Fourth-string QB takes the field as Patriots fall like flies

With extreme intensity and high stakes, injury always follows closely behind pro­fessional athletes. But to the New England Pa­triots, injury has quickly become an over-told joke. Just two weeks into the season, the Pats now have to make plans to field a fourth-string quarterback.

The team’s first pick, Tom Brady, is still serv­ing his four-game suspension due to last sea­son’s “Deflategate” scandal, during which the Patriots were accused of tampering with the inflation of footballs during the 2015 AFC Cham­pionship Game against the Colts. As a result, the NFL suspended Brady, who was pinned as a ma­jor contributor to the scandal. Brady will return in week five against the Browns on Oct. 5.

With Brady on the bench, the Patriots’ sec­ond-string QB Jimmy Garoppolo took the pitch for the Patriot’s first game of the season against the Cardinals. Garoppolo excelled, finishing the game completing 24 of 33 passes for a total of 264 yards and no interceptions. Garoppolo soon flew to the top of the leaderboards for quarter­back performance, landing an eighth place rank in the league. But this success was sadly inter­rupted. In the second game of the season Miami Dolphin Kiko Alonso hit Garoppolo so hard that he’s now benched with a shoulder injury.

Next in line was third-string quarterback Jacoby Brissett, who started the game against the Houston Texans on Thursday, Sept. 22. Bris­sett had an excellent performance as he led the Patriots to a blowout victory 27-0. Follow­ing suit, Brissett suffered a finger injury at the hands of linebacker Vince Wilfork. After exten­sive examination, trainers concluded that Bris­sett tore a thumb ligament in his throwing hand and needed surgery. To the bench he goes.

So who is up next?

New England will now look to play their fourth pick Julian Edelman. The Patriots drafted Edelman as a receiver, but he played quarter­back at Kent State College. This collegiate expe­rience may have to be enough for the Patriots as they scramble to find another quarterback be­fore the game against the Buffalo Bills on Oct. 2.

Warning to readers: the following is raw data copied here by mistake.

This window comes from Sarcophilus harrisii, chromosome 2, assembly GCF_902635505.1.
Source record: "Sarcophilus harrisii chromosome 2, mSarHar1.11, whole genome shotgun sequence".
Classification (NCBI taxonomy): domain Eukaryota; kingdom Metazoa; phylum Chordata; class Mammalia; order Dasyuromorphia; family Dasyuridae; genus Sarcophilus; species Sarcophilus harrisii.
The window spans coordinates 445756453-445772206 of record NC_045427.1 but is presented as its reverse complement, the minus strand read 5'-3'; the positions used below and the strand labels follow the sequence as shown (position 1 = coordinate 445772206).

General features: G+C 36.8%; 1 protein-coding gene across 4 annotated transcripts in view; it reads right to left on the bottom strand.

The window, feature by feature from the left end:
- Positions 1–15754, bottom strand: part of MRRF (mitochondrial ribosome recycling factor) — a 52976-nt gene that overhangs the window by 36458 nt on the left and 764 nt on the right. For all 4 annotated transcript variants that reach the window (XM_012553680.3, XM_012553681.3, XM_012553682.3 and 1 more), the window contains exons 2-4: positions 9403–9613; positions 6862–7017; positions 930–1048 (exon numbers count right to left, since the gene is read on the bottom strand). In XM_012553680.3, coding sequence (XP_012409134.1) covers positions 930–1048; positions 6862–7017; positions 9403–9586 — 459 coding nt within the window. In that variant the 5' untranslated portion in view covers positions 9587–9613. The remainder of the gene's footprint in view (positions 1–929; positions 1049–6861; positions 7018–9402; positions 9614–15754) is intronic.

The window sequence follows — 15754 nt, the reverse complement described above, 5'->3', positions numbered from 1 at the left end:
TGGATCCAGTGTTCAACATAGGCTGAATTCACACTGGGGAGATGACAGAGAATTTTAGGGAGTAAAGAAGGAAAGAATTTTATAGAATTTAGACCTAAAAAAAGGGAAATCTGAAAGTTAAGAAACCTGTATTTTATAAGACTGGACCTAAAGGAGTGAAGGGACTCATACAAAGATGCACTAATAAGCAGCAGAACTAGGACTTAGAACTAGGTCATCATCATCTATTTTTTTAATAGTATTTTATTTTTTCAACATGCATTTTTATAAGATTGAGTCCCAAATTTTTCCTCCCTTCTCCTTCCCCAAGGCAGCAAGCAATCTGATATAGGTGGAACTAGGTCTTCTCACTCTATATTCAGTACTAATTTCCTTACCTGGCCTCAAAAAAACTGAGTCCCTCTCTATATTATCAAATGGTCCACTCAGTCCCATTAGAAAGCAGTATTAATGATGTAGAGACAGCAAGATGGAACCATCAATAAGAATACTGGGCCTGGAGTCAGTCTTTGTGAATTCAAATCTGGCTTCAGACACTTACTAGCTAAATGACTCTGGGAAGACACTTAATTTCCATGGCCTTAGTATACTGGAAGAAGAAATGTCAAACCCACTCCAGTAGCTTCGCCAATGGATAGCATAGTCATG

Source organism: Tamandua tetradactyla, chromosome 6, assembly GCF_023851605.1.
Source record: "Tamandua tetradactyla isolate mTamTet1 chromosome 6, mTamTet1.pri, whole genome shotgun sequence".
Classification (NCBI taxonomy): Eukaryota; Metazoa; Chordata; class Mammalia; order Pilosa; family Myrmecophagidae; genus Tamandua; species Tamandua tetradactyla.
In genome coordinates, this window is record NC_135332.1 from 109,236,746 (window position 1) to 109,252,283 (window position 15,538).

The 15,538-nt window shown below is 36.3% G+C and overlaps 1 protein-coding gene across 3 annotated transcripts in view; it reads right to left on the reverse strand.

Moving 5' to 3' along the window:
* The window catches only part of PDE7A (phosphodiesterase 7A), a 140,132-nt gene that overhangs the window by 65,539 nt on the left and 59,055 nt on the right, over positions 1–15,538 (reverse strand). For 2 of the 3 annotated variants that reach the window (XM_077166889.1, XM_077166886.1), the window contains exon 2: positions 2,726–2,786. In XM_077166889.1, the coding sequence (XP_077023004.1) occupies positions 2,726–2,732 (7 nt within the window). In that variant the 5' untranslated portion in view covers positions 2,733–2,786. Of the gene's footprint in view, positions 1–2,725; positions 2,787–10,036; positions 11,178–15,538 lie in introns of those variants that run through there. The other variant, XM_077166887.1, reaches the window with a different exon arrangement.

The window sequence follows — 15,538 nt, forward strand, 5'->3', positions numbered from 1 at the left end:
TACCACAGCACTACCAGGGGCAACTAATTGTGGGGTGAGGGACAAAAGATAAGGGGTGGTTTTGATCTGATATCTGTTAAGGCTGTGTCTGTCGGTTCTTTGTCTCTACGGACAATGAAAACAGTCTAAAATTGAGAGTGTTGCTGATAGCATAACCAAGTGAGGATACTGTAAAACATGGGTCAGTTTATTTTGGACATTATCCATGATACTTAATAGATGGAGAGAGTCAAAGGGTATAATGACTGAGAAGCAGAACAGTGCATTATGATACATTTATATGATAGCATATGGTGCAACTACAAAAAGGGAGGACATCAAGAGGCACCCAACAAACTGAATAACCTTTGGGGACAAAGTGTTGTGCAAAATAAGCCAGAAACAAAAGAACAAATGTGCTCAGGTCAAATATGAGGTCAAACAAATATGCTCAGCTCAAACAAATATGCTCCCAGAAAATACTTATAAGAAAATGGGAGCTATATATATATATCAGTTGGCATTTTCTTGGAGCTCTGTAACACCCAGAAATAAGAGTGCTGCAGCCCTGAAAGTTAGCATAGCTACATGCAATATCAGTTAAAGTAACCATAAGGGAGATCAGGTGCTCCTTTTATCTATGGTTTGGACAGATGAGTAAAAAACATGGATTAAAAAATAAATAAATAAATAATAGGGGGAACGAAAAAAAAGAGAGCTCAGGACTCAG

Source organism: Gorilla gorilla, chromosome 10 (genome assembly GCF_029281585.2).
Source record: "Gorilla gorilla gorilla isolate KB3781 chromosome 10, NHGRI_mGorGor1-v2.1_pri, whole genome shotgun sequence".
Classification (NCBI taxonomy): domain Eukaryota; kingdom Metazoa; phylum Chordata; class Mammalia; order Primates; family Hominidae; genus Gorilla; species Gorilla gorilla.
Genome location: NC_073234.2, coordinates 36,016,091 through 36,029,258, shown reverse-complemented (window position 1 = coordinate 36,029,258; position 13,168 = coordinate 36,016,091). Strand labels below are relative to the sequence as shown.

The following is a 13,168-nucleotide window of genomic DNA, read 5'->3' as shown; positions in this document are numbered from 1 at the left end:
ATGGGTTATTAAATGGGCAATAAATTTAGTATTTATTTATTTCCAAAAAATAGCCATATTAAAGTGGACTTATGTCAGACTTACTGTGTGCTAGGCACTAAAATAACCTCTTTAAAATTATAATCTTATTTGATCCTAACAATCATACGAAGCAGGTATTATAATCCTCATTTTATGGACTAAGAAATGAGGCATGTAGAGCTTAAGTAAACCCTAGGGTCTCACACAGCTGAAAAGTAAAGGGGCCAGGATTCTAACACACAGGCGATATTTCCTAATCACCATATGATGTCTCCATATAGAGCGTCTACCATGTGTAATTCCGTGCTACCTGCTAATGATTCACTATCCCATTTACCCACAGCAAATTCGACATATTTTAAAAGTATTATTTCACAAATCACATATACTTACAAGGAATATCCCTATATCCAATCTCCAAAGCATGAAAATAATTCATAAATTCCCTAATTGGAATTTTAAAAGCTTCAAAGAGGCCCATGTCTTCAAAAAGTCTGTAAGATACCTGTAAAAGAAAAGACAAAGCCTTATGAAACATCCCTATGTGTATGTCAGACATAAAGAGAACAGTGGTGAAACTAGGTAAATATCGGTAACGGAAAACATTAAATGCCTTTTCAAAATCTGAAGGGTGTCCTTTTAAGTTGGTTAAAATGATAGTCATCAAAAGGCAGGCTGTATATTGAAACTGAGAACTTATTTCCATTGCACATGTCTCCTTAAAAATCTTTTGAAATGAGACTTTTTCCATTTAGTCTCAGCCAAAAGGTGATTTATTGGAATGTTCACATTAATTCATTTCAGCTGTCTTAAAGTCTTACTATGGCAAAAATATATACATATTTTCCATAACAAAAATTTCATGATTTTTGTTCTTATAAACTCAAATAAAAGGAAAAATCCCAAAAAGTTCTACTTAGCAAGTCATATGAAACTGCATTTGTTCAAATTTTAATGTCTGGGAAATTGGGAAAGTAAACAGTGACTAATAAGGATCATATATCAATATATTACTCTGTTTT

The possibility of Edelman suiting up as quarterback has accumulated both support and serious concern. In fact, Edelman’s own father questioned his son’s ability to execute well as quarterback on such short notice. So just how much discrepancy is there between starting quarterback and the fourth-string quarterback?

Before 1991, the NFL even prohibited teams from keeping more than three quarterbacks. Since then, only select NFL teams draft a third quarterback, let alone a fourth-string, for times of emergency. These backup quarterbacks bare­ly practice because all the priority is naturally placed on the starting and second-string QB.

In an interview with the New York Times, ex-NFL quarterback Steve Beurelein admitted, “The third-string quarterback gets absolutely no reps with the starters during practice … They’re just watching, going over plays in their mind.”

So while Brissett at least watched the other Patriot quarterbacks during practice, Edelman didn’t even have that position on his radar. He was focused on his duty as a linemen. With the Bills contest on the horizon, Edelman needs a significant shift in gears if he plans to lead New England to victory.

Over his three years as Kent State’s QB, Edel­man completed 385 of 706 passes for 4997 yards and executed 30 throwing touchdowns. Despite his success, the last time Edelman suited as a quarterback was in 2008, eight years ago. This begs the question: Will Edelman’s distant expe­rience as quarterback be enough?

On a wing and a prayer, the New England Patriots will put all of their faith in Edelman to remain undefeated.

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